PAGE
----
Where to find it:
Various Artists – The Best of SA Pop Volume 3 (1994) GSP, CDREDD 610


Ten Tons Of Loving – Johnny Collini

Ten Tons Of Loving - Johnny Collini

Ten Tons Of Loving – Johnny Collini

Ten tons is pretty heavy, but this song was not. Released in 1969, Johnny Collini makes light work of this John Edmond composition. With the composer also taking on the production ‘Ten Tons Of Loving’ is one of those pop songs that Cliff Richard or Herman’s Hermits perhaps would have taken into the charts in the middle to late 1960’s. It’s a lighthearted song about the huge amount of love the singer has.

Collini, who was born in Heidleberg and sang in The Zombies (no not the UK band featuring Colin Blunstone and Rod Argent, but the South African one that morphed into Four Jacks & A Jill), brings a strong vocal to the song and with his voice being brought right to the fore, the instrumentation seems almost muted against his big voice.

‘Ten Tons Of Loving’ did not make the Springbok charts (only his hit ‘That’s Why God Made The World’ managed that), but was a popular tune in its day. Collini went on recorded a number of singles, but as far as we know he never released an album. With its title being what it was, one could regard the song as being about a Whole Lotta Love. Hopefully that last comment doesn’t go down like a lead balloon.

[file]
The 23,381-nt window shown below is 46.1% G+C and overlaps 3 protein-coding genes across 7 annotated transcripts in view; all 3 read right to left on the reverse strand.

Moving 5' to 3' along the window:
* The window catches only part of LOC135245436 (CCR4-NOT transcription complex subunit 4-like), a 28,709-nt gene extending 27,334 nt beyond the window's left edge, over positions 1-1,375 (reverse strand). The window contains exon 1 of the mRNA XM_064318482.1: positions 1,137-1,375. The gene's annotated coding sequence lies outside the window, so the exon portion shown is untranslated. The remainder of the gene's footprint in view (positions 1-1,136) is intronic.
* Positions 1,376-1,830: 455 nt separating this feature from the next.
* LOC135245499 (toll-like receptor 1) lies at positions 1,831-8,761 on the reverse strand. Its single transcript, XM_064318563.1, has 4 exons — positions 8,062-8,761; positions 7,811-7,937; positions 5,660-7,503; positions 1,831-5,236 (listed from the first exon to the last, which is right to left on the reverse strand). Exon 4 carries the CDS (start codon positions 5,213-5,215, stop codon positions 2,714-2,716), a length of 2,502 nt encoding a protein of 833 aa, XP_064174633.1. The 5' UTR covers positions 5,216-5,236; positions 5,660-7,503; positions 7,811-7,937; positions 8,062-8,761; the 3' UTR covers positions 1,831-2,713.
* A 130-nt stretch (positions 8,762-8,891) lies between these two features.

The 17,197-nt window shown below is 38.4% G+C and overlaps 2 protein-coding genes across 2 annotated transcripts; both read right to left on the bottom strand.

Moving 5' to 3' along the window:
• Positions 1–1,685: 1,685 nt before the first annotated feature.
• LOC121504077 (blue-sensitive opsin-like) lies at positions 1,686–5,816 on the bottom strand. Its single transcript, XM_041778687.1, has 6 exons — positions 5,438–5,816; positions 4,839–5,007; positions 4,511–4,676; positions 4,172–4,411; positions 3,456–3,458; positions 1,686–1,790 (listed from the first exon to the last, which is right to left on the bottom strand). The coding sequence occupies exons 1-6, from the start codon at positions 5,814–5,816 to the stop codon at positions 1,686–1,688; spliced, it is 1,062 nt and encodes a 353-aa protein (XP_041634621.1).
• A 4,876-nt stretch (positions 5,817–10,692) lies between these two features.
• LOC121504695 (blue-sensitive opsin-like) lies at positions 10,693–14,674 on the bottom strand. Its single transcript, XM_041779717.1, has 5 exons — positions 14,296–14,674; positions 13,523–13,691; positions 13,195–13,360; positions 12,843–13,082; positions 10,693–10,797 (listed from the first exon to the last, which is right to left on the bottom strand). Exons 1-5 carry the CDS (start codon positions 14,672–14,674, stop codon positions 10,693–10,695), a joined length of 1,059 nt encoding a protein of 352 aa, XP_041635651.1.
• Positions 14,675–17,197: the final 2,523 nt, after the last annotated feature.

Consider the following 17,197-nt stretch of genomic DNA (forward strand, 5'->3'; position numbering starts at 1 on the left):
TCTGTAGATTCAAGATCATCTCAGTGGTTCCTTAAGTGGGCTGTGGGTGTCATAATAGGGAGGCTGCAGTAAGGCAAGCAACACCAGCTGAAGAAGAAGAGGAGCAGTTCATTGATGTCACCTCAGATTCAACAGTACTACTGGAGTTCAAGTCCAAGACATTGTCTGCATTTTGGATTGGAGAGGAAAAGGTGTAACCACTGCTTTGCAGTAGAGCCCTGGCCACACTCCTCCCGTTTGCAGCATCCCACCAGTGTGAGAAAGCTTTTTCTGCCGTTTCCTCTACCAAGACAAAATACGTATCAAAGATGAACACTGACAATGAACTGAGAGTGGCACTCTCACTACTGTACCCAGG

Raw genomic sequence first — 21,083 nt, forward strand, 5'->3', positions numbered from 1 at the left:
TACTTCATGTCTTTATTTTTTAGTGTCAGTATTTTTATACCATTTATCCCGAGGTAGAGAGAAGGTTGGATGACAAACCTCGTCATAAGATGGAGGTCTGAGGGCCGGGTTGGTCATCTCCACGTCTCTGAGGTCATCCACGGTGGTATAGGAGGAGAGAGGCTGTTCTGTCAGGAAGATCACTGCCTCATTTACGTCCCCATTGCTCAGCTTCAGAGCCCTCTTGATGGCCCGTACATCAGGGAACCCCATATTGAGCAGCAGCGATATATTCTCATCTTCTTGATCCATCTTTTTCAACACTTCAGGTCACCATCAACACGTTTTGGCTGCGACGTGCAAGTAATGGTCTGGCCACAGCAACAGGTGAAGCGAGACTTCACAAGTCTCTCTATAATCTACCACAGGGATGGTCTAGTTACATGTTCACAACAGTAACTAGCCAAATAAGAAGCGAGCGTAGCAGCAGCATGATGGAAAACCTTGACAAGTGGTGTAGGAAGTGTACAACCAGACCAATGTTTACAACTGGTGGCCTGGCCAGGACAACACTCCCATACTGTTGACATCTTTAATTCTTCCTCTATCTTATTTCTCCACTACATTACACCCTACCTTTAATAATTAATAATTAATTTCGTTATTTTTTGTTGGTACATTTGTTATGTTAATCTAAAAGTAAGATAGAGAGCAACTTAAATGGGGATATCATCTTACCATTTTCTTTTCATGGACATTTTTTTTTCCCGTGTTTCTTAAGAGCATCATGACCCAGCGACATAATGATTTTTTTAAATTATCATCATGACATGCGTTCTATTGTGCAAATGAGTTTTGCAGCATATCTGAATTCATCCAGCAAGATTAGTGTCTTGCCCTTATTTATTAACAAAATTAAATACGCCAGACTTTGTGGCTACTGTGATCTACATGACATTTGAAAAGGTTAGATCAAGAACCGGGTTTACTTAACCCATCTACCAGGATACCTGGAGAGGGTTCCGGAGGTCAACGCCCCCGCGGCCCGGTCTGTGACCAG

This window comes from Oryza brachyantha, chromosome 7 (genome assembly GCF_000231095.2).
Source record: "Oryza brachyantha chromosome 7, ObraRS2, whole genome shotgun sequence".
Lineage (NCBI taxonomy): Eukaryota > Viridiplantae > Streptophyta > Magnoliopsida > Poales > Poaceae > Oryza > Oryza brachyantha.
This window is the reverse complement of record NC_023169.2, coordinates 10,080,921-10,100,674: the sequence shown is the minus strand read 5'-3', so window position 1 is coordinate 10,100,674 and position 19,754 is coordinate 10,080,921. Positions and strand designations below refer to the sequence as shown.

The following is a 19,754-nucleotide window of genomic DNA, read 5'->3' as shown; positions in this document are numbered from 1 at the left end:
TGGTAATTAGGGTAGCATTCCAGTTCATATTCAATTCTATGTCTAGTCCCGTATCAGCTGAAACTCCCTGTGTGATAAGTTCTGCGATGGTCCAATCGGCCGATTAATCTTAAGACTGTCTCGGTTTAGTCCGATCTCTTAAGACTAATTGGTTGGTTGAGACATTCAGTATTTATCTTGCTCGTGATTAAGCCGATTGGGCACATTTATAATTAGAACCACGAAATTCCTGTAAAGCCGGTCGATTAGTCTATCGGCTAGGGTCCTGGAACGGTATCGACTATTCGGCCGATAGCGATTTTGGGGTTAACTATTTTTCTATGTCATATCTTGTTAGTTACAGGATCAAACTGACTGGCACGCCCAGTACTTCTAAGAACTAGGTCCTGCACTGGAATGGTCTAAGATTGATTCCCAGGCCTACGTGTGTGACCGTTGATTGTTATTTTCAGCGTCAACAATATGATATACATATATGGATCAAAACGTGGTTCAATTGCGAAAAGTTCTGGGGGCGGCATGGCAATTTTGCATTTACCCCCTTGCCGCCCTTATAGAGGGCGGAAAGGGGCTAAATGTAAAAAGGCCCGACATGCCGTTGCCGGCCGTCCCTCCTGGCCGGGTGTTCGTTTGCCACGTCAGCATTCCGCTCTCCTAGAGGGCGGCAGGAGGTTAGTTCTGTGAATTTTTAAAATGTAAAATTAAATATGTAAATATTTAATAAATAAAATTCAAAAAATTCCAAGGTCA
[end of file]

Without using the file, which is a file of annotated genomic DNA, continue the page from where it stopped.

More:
Where to find it:
Various Artists – The Best of SA Pop Volume 2 (1994) GMP, CDGMPD 40486 (CD)


Master Jack – David Marks

Hidden Years - David Marks

Hidden Years – David Marks

Sometimes it’s better to have someone else sing the songs you write and when you listen to David Marks working his way through this classic tune that he penned you can’t help yearing for the flowery pop of the Four Jacks and the beautiful voice of Jill (Glenys Lynne). However, there is something strange, strange and alluring about this version which can be found on David Marks’ album ‘The Hidden Year’.

He slows the song down, dismisses that lovely plucked guitar work and replaces it with a lush orchestration and electric guitar. It must also be said that Marks does not have the best singing voice (but better than some that have committed their voice to vinyl – Anneline Kriel springing immediately to mind) and he puts emphasis on words in what I would regard as strange, strange places.